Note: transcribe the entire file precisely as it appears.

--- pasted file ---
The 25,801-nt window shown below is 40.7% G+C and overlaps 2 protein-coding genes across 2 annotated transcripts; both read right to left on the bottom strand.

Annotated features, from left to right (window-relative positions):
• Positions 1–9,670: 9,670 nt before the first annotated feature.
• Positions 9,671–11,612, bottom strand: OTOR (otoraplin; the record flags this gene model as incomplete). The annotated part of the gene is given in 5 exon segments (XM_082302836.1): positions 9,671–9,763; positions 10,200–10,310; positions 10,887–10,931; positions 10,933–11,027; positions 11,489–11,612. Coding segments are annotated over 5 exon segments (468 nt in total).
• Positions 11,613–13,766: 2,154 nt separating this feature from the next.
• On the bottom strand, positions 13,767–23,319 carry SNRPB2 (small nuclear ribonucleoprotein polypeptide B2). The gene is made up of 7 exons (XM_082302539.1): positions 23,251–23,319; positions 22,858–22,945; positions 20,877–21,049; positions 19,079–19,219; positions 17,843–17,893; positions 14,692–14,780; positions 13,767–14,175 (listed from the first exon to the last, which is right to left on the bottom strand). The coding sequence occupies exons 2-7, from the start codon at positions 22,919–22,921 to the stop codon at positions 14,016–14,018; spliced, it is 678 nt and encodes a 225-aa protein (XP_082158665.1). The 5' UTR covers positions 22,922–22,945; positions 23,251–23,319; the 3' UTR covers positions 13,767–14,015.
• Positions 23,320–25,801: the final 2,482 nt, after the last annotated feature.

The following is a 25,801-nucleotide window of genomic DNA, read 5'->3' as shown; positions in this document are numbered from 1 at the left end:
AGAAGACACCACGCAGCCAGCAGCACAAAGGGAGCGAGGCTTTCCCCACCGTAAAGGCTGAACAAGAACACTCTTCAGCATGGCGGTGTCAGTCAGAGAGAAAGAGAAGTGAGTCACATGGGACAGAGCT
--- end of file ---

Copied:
The 25,801-nt window shown below is 40.7% G+C and overlaps 2 protein-coding genes across 2 annotated transcripts; both read right to left on the bottom strand.

Annotated features, from left to right (window-relative positions):
• Positions 1–9,670: 9,670 nt before the first annotated feature.
• Positions 9,671–11,612, bottom strand: OTOR (otoraplin; the record flags this gene model as incomplete). The annotated part of the gene is given in 5 exon segments (XM_082302836.1): positions 9,671–9,763; positions 10,200–10,310; positions 10,887–10,931; positions 10,933–11,027; positions 11,489–11,612. Coding segments are annotated over 5 exon segments (468 nt in total).
• Positions 11,613–13,766: 2,154 nt separating this feature from the next.
• On the bottom strand, positions 13,767–23,319 carry SNRPB2 (small nuclear ribonucleoprotein polypeptide B2). The gene is made up of 7 exons (XM_082302539.1): positions 23,251–23,319; positions 22,858–22,945; positions 20,877–21,049; positions 19,079–19,219; positions 17,843–17,893; positions 14,692–14,780; positions 13,767–14,175 (listed from the first exon to the last, which is right to left on the bottom strand). The coding sequence occupies exons 2-7, from the start codon at positions 22,919–22,921 to the stop codon at positions 14,016–14,018; spliced, it is 678 nt and encodes a 225-aa protein (XP_082158665.1). The 5' UTR covers positions 22,922–22,945; positions 23,251–23,319; the 3' UTR covers positions 13,767–14,015.
• Positions 23,320–25,801: the final 2,482 nt, after the last annotated feature.

The following is a 25,801-nucleotide window of genomic DNA, read 5'->3' as shown; positions in this document are numbered from 1 at the left end:
AGAAGACACCACGCAGCCAGCAGCACAAAGGGAGCGAGGCTTTCCCCACCGTAAAGGCTGAACAAGAACACTCTTCAGCATGGCGGTGTCAGTCAGAGAGAAAGAGAAGTGAGTCACATGGGACAGAGCT